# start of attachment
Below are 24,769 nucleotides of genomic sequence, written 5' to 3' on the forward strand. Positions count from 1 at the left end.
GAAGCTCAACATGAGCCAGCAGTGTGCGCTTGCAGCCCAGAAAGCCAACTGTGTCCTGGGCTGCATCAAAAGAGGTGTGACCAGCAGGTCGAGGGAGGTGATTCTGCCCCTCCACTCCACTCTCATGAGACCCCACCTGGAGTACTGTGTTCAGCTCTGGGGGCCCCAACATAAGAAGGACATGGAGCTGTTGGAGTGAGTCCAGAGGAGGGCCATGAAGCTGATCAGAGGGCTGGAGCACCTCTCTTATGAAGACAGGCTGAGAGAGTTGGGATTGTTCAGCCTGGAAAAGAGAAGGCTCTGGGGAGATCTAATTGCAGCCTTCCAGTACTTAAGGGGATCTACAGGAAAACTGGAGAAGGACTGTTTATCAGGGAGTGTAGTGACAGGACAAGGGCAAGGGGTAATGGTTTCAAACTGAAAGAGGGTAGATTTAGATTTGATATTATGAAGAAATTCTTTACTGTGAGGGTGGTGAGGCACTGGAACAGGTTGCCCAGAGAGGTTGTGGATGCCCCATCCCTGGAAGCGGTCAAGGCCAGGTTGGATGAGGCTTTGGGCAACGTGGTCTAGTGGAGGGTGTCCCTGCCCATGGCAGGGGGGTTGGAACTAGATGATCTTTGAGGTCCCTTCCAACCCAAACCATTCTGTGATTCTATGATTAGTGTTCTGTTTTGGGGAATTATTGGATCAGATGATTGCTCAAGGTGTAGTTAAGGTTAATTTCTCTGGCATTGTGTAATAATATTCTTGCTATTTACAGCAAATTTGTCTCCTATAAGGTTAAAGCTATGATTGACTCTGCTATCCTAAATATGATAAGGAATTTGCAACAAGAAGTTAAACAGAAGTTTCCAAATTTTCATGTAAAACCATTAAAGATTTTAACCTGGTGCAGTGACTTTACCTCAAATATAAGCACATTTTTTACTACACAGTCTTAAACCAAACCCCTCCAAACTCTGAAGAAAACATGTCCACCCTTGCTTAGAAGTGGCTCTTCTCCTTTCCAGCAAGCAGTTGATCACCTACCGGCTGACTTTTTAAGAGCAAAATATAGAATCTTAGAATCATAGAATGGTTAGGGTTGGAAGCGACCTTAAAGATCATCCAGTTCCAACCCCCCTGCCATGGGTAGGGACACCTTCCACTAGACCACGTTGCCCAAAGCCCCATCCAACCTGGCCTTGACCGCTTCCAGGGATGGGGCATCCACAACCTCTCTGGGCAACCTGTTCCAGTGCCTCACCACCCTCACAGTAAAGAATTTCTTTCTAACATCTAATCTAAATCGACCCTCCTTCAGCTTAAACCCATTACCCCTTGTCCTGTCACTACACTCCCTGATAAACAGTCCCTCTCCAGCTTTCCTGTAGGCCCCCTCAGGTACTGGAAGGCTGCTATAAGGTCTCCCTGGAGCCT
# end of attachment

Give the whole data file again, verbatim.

Below are 24,769 nucleotides of genomic sequence, written 5' to 3' on the forward strand. Positions count from 1 at the left end.
GAAGCTCAACATGAGCCAGCAGTGTGCGCTTGCAGCCCAGAAAGCCAACTGTGTCCTGGGCTGCATCAAAAGAGGTGTGACCAGCAGGTCGAGGGAGGTGATTCTGCCCCTCCACTCCACTCTCATGAGACCCCACCTGGAGTACTGTGTTCAGCTCTGGGGGCCCCAACATAAGAAGGACATGGAGCTGTTGGAGTGAGTCCAGAGGAGGGCCATGAAGCTGATCAGAGGGCTGGAGCACCTCTCTTATGAAGACAGGCTGAGAGAGTTGGGATTGTTCAGCCTGGAAAAGAGAAGGCTCTGGGGAGATCTAATTGCAGCCTTCCAGTACTTAAGGGGATCTACAGGAAAACTGGAGAAGGACTGTTTATCAGGGAGTGTAGTGACAGGACAAGGGCAAGGGGTAATGGTTTCAAACTGAAAGAGGGTAGATTTAGATTTGATATTATGAAGAAATTCTTTACTGTGAGGGTGGTGAGGCACTGGAACAGGTTGCCCAGAGAGGTTGTGGATGCCCCATCCCTGGAAGCGGTCAAGGCCAGGTTGGATGAGGCTTTGGGCAACGTGGTCTAGTGGAGGGTGTCCCTGCCCATGGCAGGGGGGTTGGAACTAGATGATCTTTGAGGTCCCTTCCAACCCAAACCATTCTGTGATTCTATGATTAGTGTTCTGTTTTGGGGAATTATTGGATCAGATGATTGCTCAAGGTGTAGTTAAGGTTAATTTCTCTGGCATTGTGTAATAATATTCTTGCTATTTACAGCAAATTTGTCTCCTATAAGGTTAAAGCTATGATTGACTCTGCTATCCTAAATATGATAAGGAATTTGCAACAAGAAGTTAAACAGAAGTTTCCAAATTTTCATGTAAAACCATTAAAGATTTTAACCTGGTGCAGTGACTTTACCTCAAATATAAGCACATTTTTTACTACACAGTCTTAAACCAAACCCCTCCAAACTCTGAAGAAAACATGTCCACCCTTGCTTAGAAGTGGCTCTTCTCCTTTCCAGCAAGCAGTTGATCACCTACCGGCTGACTTTTTAAGAGCAAAATATAGAATCTTAGAATCATAGAATGGTTAGGGTTGGAAGCGACCTTAAAGATCATCCAGTTCCAACCCCCCTGCCATGGGTAGGGACACCTTCCACTAGACCACGTTGCCCAAAGCCCCATCCAACCTGGCCTTGACCGCTTCCAGGGATGGGGCATCCACAACCTCTCTGGGCAACCTGTTCCAGTGCCTCACCACCCTCACAGTAAAGAATTTCTTTCTAACATCTAATCTAAATCGACCCTCCTTCAGCTTAAACCCATTACCCCTTGTCCTGTCACTACACTCCCTGATAAACAGTCCCTCTCCAGCTTTCCTGTAGGCCCCCTCAGGTACTGGAAGGCTGCTATAAGGTCTCCCTGGAGCCT